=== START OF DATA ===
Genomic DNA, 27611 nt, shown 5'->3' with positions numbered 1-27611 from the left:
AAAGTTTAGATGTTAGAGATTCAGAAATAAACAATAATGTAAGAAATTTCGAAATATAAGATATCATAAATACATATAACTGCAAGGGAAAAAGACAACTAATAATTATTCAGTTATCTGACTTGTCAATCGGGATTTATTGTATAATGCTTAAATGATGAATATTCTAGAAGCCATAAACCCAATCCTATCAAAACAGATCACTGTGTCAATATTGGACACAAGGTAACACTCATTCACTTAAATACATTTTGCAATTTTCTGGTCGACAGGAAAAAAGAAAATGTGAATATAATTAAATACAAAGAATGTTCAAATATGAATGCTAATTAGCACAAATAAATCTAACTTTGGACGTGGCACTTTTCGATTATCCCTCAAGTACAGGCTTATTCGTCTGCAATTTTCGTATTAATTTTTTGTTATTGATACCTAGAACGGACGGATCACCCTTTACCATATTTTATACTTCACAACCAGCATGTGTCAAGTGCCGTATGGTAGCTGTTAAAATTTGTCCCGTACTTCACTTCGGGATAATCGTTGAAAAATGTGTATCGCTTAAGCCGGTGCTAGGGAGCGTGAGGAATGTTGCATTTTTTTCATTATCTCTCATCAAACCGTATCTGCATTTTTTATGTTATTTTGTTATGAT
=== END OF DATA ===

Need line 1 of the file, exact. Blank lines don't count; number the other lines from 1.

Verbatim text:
Genomic DNA, 27611 nt, shown 5'->3' with positions numbered 1-27611 from the left: